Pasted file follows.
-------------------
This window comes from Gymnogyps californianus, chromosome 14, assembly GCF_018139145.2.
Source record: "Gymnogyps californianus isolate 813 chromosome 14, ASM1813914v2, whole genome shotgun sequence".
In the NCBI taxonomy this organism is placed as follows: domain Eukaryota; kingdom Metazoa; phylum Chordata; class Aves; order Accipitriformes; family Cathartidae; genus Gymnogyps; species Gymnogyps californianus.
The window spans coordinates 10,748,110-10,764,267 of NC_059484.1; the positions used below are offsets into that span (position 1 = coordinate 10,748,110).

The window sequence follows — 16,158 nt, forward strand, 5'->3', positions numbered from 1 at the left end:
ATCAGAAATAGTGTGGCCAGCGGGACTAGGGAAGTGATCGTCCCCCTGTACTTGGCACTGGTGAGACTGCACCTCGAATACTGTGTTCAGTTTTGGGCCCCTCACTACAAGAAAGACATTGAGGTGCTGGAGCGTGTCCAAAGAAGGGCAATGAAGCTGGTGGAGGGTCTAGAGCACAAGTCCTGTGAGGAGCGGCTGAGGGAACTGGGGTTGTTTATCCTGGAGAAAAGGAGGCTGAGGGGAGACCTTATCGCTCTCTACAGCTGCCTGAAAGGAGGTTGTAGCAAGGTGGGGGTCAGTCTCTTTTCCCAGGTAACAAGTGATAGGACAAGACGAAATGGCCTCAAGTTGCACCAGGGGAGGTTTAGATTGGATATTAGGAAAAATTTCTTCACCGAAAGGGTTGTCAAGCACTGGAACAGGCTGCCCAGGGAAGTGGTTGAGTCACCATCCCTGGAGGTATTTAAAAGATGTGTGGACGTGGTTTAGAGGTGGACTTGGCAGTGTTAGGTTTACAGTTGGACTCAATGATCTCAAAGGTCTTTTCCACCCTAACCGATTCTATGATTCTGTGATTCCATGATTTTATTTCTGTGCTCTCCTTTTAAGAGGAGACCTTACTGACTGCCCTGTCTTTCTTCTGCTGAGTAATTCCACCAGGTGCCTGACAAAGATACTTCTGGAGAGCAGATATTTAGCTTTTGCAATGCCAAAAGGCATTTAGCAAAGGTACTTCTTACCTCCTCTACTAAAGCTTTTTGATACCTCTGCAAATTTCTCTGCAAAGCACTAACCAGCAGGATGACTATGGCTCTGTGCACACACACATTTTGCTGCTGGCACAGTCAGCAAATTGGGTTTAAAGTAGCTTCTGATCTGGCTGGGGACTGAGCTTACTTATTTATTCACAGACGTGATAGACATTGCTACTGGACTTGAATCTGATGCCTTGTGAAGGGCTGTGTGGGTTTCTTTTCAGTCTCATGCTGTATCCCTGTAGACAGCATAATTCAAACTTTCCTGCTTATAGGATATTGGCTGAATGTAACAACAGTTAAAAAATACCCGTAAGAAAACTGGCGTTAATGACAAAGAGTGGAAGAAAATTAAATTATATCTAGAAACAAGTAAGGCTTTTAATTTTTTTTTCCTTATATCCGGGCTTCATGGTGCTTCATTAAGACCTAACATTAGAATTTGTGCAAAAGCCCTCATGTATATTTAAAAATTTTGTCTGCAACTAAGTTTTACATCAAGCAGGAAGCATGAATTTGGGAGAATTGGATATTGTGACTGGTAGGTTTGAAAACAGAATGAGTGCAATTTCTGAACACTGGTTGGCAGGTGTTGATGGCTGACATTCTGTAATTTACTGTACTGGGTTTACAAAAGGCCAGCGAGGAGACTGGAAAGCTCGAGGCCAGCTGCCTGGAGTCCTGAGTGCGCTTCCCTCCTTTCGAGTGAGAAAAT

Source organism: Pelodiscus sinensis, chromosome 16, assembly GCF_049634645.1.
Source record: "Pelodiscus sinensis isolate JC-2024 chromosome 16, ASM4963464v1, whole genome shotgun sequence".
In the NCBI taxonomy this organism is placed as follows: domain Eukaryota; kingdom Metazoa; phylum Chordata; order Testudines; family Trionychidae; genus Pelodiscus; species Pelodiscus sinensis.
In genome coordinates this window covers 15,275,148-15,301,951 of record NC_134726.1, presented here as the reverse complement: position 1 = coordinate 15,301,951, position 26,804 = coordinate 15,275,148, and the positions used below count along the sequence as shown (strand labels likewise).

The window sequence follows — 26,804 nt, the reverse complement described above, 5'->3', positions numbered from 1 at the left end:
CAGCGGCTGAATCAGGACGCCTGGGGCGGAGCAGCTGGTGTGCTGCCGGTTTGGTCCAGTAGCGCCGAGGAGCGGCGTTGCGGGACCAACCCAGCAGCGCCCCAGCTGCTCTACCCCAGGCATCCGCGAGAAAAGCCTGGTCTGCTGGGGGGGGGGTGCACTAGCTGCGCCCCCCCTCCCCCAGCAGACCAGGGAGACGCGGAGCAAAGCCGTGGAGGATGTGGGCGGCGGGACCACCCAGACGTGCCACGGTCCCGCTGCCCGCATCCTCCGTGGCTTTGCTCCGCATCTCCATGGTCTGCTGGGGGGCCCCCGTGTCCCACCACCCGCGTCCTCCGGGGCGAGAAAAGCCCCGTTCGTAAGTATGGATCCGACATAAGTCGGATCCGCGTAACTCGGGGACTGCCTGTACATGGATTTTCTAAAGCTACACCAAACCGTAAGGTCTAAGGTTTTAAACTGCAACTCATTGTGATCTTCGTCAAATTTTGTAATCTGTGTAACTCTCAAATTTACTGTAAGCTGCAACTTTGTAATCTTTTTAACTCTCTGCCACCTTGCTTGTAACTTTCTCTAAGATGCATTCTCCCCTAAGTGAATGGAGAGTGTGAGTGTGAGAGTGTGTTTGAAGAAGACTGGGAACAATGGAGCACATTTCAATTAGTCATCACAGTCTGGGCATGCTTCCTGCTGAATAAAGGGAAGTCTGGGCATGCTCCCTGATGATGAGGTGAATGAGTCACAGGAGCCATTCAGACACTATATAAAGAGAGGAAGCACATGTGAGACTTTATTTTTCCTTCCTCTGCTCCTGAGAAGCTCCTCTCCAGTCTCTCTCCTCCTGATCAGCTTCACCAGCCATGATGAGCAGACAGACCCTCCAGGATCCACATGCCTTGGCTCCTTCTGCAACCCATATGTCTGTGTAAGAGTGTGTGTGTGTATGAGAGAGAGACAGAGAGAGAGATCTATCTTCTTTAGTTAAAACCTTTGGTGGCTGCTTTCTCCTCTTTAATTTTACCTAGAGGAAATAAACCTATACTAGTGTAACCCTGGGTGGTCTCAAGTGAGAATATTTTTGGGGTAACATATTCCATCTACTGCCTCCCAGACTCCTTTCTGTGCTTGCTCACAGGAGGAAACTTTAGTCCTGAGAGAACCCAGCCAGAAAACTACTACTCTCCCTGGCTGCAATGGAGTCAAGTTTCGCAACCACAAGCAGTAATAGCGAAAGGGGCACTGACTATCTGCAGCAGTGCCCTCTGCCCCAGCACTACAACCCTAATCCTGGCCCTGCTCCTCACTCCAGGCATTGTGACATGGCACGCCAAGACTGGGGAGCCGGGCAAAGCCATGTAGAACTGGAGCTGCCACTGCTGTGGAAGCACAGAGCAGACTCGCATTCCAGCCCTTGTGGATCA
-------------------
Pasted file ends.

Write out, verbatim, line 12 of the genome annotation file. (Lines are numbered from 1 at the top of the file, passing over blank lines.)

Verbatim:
CAGCGGCTGAATCAGGACGCCTGGGGCGGAGCAGCTGGTGTGCTGCCGGTTTGGTCCAGTAGCGCCGAGGAGCGGCGTTGCGGGACCAACCCAGCAGCGCCCCAGCTGCTCTACCCCAGGCATCCGCGAGAAAAGCCTGGTCTGCTGGGGGGGGGGTGCACTAGCTGCGCCCCCCCTCCCCCAGCAGACCAGGGAGACGCGGAGCAAAGCCGTGGAGGATGTGGGCGGCGGGACCACCCAGACGTGCCACGGTCCCGCTGCCCGCATCCTCCGTGGCTTTGCTCCGCATCTCCATGGTCTGCTGGGGGGCCCCCGTGTCCCACCACCCGCGTCCTCCGGGGCGAGAAAAGCCCCGTTCGTAAGTATGGATCCGACATAAGTCGGATCCGCGTAACTCGGGGACTGCCTGTACATGGATTTTCTAAAGCTACACCAAACCGTAAGGTCTAAGGTTTTAAACTGCAACTCATTGTGATCTTCGTCAAATTTTGTAATCTGTGTAACTCTCAAATTTACTGTAAGCTGCAACTTTGTAATCTTTTTAACTCTCTGCCACCTTGCTTGTAACTTTCTCTAAGATGCATTCTCCCCTAAGTGAATGGAGAGTGTGAGTGTGAGAGTGTGTTTGAAGAAGACTGGGAACAATGGAGCACATTTCAATTAGTCATCACAGTCTGGGCATGCTTCCTGCTGAATAAAGGGAAGTCTGGGCATGCTCCCTGATGATGAGGTGAATGAGTCACAGGAGCCATTCAGACACTATATAAAGAGAGGAAGCACATGTGAGACTTTATTTTTCCTTCCTCTGCTCCTGAGAAGCTCCTCTCCAGTCTCTCTCCTCCTGATCAGCTTCACCAGCCATGATGAGCAGACAGACCCTCCAGGATCCACATGCCTTGGCTCCTTCTGCAACCCATATGTCTGTGTAAGAGTGTGTGTGTGTATGAGAGAGAGACAGAGAGAGAGATCTATCTTCTTTAGTTAAAACCTTTGGTGGCTGCTTTCTCCTCTTTAATTTTACCTAGAGGAAATAAACCTATACTAGTGTAACCCTGGGTGGTCTCAAGTGAGAATATTTTTGGGGTAACATATTCCATCTACTGCCTCCCAGACTCCTTTCTGTGCTTGCTCACAGGAGGAAACTTTAGTCCTGAGAGAACCCAGCCAGAAAACTACTACTCTCCCTGGCTGCAATGGAGTCAAGTTTCGCAACCACAAGCAGTAATAGCGAAAGGGGCACTGACTATCTGCAGCAGTGCCCTCTGCCCCAGCACTACAACCCTAATCCTGGCCCTGCTCCTCACTCCAGGCATTGTGACATGGCACGCCAAGACTGGGGAGCCGGGCAAAGCCATGTAGAACTGGAGCTGCCACTGCTGTGGAAGCACAGAGCAGACTCGCATTCCAGCCCTTGTGGATCA